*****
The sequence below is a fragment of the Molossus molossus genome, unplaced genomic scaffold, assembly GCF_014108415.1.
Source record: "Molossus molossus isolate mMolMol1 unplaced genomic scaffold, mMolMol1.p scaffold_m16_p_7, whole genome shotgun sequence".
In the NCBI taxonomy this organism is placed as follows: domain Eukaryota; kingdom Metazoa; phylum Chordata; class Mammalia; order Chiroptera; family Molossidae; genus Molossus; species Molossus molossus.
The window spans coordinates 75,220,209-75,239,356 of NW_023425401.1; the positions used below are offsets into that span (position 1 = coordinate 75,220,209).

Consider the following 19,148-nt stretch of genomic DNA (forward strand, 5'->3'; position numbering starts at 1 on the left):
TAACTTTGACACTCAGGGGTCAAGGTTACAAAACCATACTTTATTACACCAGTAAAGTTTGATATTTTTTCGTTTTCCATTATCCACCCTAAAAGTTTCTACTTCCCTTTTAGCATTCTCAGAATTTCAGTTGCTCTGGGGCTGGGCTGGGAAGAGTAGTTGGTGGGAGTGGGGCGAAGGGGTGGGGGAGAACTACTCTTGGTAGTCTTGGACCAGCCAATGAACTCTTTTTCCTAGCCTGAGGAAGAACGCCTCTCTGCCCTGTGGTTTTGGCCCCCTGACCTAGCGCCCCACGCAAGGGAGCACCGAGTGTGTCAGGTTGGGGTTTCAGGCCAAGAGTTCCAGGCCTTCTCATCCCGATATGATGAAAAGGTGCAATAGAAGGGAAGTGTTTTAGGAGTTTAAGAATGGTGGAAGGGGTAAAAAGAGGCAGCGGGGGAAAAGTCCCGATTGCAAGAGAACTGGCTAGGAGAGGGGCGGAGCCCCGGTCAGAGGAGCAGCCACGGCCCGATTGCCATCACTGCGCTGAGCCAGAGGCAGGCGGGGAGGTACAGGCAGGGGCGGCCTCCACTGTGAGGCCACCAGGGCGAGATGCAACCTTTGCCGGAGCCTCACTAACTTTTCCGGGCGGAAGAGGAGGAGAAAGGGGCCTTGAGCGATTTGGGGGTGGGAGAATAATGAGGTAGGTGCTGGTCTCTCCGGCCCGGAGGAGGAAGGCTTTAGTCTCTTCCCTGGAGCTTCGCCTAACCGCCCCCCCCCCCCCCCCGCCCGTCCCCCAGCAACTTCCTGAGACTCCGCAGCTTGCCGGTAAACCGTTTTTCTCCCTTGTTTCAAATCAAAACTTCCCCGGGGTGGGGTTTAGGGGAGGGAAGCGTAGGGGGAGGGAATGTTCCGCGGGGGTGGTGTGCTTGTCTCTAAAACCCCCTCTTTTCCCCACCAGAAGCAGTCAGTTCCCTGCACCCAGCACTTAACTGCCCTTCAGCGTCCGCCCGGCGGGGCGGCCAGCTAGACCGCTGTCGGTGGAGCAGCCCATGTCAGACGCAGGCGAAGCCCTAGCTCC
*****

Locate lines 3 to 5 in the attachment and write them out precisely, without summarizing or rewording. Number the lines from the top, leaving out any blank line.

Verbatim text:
In the NCBI taxonomy this organism is placed as follows: domain Eukaryota; kingdom Metazoa; phylum Chordata; class Mammalia; order Chiroptera; family Molossidae; genus Molossus; species Molossus molossus.
The window spans coordinates 75,220,209-75,239,356 of NW_023425401.1; the positions used below are offsets into that span (position 1 = coordinate 75,220,209).

Consider the following 19,148-nt stretch of genomic DNA (forward strand, 5'->3'; position numbering starts at 1 on the left):